BioCity, the life science incubator and business collective, opened its doors to one hundred young women from local schools on Tuesday 08 October 2019, to celebrate the tenth annual Ada Lovelace Day.
The event, co-created and supported by BioCity, Ignite!, Nottingham Trent University and STEM Hub invited young women from across the region to take part in science, technology, engineering and maths (STEM) based activities, all led by women in industry.
BioCity-based HGF, Sygnature Discovery, Azotic Technologies and XenoGesis, alongside event partners, Rolls Royce, The British Army, Twycross Zoo and Boots, ran interactive experiences allowing the students to gain insights into the world of STEM, including:
“The Drug Discovery Game” by BioCity, Sygnature Discovery and XenoGesis let students experience for themselves the process of creating new drugs and the business that goes on behind them.
“Future Food” by Azotic Technologies. By way of extracting DNA from a banana, students looked at food scarcity and the use of sustainable fertilisers.
Founded in 2009 by Suw Charman-Anderson in response to a lack of female visibility within STEM, Ada Lovelace Day is now recognised internationally. Events are held on the second Tuesday in October every year, specifically designed to increase the visibility of women in STEM and create new role models for those considering career options.
Gemma Cann, BioCity marketing director, said: “Every day, we at BioCity work with women who are taking on global health and environmental challenges. They are the real-life role models who prove that careers in STEM are attainable for women. The young women we have met today could be the very people who are solving the problems we don’t even know we have yet. Connecting the two, the pioneers of today with those of tomorrow is crucial.”
Megan Shore, Ignite! communications executive said: “This has been a great opportunity to showcase the wide variety of careers in STEM beyond the obvious and expected. We’ve been able to challenge young pupils’ perspectives and open their eyes up to new paths”.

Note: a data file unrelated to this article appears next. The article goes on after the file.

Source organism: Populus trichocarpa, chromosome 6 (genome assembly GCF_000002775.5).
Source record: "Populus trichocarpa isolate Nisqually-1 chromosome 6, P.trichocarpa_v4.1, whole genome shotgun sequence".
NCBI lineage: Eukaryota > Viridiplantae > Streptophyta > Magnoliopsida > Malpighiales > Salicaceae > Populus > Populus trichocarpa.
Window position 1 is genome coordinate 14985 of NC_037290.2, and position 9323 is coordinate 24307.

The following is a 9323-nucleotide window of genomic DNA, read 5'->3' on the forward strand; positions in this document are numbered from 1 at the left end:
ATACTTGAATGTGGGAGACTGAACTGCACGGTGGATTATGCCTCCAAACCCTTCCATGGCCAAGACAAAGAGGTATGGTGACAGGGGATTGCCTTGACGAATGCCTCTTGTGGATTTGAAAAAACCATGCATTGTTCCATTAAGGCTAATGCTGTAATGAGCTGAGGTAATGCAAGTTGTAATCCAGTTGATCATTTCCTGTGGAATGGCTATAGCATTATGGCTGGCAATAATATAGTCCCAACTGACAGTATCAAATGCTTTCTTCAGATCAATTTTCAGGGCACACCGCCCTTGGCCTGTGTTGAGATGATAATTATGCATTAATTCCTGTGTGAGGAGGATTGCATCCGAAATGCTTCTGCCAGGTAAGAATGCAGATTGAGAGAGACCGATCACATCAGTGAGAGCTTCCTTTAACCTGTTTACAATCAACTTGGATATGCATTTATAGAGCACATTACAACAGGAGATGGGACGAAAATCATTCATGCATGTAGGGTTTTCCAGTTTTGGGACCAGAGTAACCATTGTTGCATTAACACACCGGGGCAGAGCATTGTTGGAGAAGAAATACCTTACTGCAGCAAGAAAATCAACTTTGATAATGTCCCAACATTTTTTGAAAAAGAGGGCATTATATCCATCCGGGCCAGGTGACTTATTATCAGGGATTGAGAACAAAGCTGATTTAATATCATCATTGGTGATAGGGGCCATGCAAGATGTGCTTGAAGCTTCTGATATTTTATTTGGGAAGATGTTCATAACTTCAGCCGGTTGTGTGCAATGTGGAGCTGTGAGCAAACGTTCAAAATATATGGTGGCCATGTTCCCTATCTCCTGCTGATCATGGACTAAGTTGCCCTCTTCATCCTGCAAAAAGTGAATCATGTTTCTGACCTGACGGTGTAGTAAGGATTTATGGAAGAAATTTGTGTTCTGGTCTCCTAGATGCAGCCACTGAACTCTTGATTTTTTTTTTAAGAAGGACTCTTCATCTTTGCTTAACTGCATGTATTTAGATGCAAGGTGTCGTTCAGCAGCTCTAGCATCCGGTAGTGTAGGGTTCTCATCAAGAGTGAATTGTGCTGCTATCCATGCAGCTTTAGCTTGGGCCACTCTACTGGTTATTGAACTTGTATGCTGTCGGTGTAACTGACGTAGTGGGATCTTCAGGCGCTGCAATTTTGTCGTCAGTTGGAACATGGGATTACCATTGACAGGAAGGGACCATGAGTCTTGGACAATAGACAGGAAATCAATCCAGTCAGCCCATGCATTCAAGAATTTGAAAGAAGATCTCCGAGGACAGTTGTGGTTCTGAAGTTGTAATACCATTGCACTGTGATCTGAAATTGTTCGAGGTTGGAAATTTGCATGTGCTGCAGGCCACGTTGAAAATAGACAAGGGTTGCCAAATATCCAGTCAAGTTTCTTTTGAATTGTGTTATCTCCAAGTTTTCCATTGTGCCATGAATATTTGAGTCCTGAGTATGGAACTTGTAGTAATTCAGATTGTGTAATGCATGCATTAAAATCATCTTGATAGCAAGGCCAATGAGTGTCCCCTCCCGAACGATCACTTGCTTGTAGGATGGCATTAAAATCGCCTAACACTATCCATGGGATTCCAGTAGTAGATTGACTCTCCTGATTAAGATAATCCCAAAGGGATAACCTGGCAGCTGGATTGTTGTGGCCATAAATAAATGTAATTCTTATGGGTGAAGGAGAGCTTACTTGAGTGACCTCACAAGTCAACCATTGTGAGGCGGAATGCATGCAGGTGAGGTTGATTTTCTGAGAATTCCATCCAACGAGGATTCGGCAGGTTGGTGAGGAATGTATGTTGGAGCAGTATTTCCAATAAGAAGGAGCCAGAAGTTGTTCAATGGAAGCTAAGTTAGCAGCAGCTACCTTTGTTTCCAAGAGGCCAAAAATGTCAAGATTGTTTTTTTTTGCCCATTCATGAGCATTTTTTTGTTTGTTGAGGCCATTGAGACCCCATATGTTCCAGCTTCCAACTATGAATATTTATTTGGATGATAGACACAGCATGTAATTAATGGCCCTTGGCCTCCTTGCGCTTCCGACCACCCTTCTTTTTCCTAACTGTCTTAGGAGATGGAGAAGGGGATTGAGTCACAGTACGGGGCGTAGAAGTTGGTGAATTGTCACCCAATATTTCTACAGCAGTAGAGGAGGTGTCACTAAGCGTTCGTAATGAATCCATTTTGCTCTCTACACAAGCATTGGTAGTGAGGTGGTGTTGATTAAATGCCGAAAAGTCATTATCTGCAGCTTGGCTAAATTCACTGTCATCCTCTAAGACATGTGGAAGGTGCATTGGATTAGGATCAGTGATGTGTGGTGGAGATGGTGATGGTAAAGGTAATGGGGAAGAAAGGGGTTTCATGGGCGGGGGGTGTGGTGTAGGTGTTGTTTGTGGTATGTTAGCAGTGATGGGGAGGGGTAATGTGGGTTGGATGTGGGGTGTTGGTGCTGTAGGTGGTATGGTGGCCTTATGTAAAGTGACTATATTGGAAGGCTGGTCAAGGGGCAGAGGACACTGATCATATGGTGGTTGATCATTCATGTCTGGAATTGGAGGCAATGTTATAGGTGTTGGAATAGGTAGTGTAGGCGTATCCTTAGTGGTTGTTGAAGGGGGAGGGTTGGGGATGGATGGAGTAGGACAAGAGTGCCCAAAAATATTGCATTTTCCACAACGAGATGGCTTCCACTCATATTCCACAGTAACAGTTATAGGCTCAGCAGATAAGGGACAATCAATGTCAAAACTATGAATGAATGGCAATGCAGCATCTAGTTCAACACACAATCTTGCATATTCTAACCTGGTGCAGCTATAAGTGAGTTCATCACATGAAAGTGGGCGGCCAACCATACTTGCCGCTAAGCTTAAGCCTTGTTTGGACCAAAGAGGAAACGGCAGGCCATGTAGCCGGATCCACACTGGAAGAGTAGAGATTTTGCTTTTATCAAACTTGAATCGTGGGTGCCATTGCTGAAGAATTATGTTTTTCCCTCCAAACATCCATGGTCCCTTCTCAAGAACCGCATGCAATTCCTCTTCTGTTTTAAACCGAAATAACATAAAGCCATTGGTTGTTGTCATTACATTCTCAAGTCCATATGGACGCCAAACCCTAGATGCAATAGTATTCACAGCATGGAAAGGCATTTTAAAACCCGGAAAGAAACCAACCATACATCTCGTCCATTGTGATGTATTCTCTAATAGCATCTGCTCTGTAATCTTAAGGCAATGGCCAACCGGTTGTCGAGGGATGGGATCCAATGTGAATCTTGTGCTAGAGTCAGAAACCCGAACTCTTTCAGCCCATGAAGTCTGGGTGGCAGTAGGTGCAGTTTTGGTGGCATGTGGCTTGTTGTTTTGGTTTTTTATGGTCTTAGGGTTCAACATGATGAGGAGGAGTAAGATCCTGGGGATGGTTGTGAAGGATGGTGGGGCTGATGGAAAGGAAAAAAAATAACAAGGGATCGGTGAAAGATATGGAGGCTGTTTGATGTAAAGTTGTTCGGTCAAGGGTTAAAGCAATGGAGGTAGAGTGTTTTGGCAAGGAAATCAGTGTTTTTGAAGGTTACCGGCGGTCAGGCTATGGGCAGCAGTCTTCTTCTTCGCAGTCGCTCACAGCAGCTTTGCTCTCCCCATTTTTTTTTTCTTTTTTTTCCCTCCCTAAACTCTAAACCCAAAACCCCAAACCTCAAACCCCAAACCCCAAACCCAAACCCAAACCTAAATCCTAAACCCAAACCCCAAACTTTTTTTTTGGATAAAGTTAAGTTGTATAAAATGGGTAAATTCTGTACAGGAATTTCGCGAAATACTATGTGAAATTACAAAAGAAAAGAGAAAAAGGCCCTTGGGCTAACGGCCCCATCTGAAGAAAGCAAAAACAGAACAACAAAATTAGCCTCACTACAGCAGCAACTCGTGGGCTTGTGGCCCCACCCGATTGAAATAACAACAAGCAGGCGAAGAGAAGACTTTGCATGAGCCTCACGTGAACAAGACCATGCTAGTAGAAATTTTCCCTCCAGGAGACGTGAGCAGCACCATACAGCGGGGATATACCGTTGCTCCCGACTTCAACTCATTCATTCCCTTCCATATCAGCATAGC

Professor Mark Biggs, Pro-Vice-Chancellor at Nottingham Trent University (NTU) said: “Engaging with students is so important for the future of STEM. Events like Ada Lovelace Day and the work that Ignite! and the STEM Hub do, has a significant impact on how young women think and feel about STEM, and ultimately can inspire them to make a real difference through a career in STEM.”
After a morning of hands-on experience in STEM, the students from across the region were brought together and set a challenge, “create a marketing campaign to encourage and inspire other female students within your school.”
The young women designed cross-channel campaigns and presented their ideas to the entire group. Ideas included the introduction of women’s rights-focused assemblies, practical activities for primary schools, drop-in sessions with women in industry, the use of social media influencers, hashtags and entire weeks, not days dedicated to STEM in schools.
Common across every campaign was a desire to communicate the attainability of STEM, inspired by the women they met. As one student eloquently put: “It’s ok to be interested in what you are interested in, not what you think you should be.”